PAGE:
When 45% of Canada’s GDP is contributed by Exports, mostly Oil & Gas, to the United States (79% of Canada’s total exports), we start believing that Canada cannot survive without Oil & Gas. It is in part true. Look at the International trade deficit. As of Dec 2015, Canada recorded 584.90 CAD Million in trade deficits. The surplus trade started faltering after the financial meltdown of 2008 when cash was in short supply; American consumers stopped spending, and eventually from 2014, the oil prices started falling.
If you look at the industries that contribute towards the GDP, there are a few surprises. Unlike the ‘less government’ cry from the majority of US Citizens, Canadian government workers, specifically the ‘Health Care and Social Assistance’ & the ‘Public Administration’ department combined contribute the most towards Canada’s GDP.
The top three industries are:
1. Real Estate and Rental and Leasing
3. Mining, Quarrying, and Oil and Gas Extraction
Unfortunately, real estate has a high correlation with the health of the Economy, which is driven by the employment opportunities. Oil & Gas extraction and related industries contribute the most towards Employment. Since the Financial Meltdown in 2008, the government has diversified the economic portfolio to a large number of industries. Manufacturing has slowly taken the lead.
It is true that Petroleum & Coal Products is the third largest industry within Manufacturing with the 2014 data showing $83.1 billion in Sales, but the two leading industries in Manufacturing are Transportation Equipment ($112.6 billion Sales), and Food Processing (107.1 Billion Sales).
Despite the US losing out on Auto manufacturers, Canada has steadily attracted world’s leading auto manufacturers. For instance, in 2005, Toyota invested $2 billion for their manufacturing plant in Woodstock, Ontario, which now contributes the largest share of workers in manufacturing (25%). The government attracted the investment by reducing the tax rate to 9.1% for new investments in Manufacturing – lowest among the G7 Countries where the US charges 31.7%.
Canada has a history of slow evolving trade agreements. For instance, in 2006, Canada had free trade agreement with just five countries (US, Mexico, Israel, Costa Rica and Chile), but as of 2015, the reach has widened to 44 countries, mostly the Euro Zone, South America and South Korea.
The CETA (Canada–European Union Comprehensive Economic and Trade Agreement), planned to diversify the dependence of Canada on the US Economy, is a landmark agreement between Canada and the European Union. CETA is expected to contribute $20 billion annually towards the Canadian economy. Unfortunately, Canada is still largely dependent on the US. The manufacturing sector exports $237.75 billion worth of goods to the United States, 20 times the amount from China, the 2nd largest importer of Canadian products.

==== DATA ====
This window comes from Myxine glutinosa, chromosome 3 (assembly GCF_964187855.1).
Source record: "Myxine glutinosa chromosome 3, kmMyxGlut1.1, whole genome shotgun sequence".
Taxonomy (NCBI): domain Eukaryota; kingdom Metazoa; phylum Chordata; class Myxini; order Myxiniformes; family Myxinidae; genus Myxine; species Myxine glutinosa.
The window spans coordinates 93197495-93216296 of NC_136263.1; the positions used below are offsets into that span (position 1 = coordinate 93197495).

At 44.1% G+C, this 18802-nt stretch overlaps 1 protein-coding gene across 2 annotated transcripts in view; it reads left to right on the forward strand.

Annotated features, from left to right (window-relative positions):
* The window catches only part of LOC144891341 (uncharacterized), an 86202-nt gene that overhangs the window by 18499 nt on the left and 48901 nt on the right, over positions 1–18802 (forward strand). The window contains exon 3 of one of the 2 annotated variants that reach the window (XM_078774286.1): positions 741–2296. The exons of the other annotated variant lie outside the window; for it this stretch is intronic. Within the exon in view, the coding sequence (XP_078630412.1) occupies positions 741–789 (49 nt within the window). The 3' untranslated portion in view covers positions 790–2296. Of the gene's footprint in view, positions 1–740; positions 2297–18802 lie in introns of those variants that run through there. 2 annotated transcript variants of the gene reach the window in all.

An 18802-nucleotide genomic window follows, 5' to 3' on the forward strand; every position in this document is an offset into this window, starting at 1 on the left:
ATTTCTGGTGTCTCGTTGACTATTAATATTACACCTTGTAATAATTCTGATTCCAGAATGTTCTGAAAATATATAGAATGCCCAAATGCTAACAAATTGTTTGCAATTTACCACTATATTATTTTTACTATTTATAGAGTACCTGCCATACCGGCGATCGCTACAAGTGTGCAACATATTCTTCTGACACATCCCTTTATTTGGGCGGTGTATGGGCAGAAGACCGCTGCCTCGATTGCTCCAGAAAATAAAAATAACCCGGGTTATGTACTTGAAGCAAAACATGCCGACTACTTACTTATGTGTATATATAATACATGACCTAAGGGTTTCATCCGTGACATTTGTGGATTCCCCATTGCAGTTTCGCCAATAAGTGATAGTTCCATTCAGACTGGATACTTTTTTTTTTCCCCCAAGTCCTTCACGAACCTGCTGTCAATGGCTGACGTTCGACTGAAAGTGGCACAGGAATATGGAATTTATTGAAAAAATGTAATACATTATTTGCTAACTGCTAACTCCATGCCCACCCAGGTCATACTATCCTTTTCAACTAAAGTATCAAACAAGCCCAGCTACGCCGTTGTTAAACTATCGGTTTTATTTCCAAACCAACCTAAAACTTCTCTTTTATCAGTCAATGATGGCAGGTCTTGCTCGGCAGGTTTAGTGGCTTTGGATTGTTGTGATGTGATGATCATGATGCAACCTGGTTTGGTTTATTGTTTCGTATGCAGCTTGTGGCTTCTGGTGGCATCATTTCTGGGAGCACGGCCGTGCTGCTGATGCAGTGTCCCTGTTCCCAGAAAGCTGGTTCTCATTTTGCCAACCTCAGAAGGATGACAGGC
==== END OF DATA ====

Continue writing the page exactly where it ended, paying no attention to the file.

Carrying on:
Why learning about Top Industries is Important for MBA Applicants?
Switching Industries after an MBA is not easy, but understanding competition and the supply side of jobs would make you a smarter applicant. When you target a school, more than the brand, the networks that the career service team has built over the years will define your post-MBA success. There are a few exceptions, but for Canadian schools, not all of which rank in the top 10, but rank in the top 50, understanding local influence and the employment opportunities in each province would make your job search much more productive. There are no ready to take jobs. Your networking skills and knowledge of the Canadian job market would help you convert those casual networking events to concrete leads.
Let us look at the 10 Canadian provinces, and evaluate the best fit for you, post-MBA.
Download: Why Canada(A Complete Career Guide for MBA Applicants)
|By GDP||Top 10 Industries in Canada|
|1||Real Estate and Rental and Leasing|
|3||Mining, Quarrying, and Oil and Gas Extraction|
|5||Finance and Insurance|
|6||Health Care and Social Assistance|
|10||Professional, Scientific and Technical Services|
Why Canada: A Complete Career Guide for MBA Applicants
1. To make it easier for you to choose the top Business Schools in Canada, we have ranked 8 schools based on post-MBA Salary.
2. The Book Analyzes all the ten provinces: Alberta, British Columbia, Manitoba, New Brunswick, Newfoundland and Labrador, Nova Scotia, Ontario, Prince Edward Island, Quebec, and Saskatchewan on Post-MBA Job Opportunities in Oil & Gas, Media, Technology, Finance, Hospitality, Manufacturing, Aerospace, Life Science, Energy, Agriculture, Mining, Forestry, Construction, and Healthcare.
3. We have covered all the funding details (scholarships, loans, and other financial assistance) for the top 8 Business Schools in Canada
4. You don't have to read through hundreds of forum posts or spend hours Googling through scholarship and loan pages. We have summarized the funding with Name, Amount, Number of Awards and most importantly the criteria for selection.
5. Our analysis summarizes the curriculum for the Full-time MBA program, dives into the class composition, and evaluates the post-MBA opportunities available at each school including the list of top Employers.
Download Why Canada: A Complete Career Guide for MBA Applicants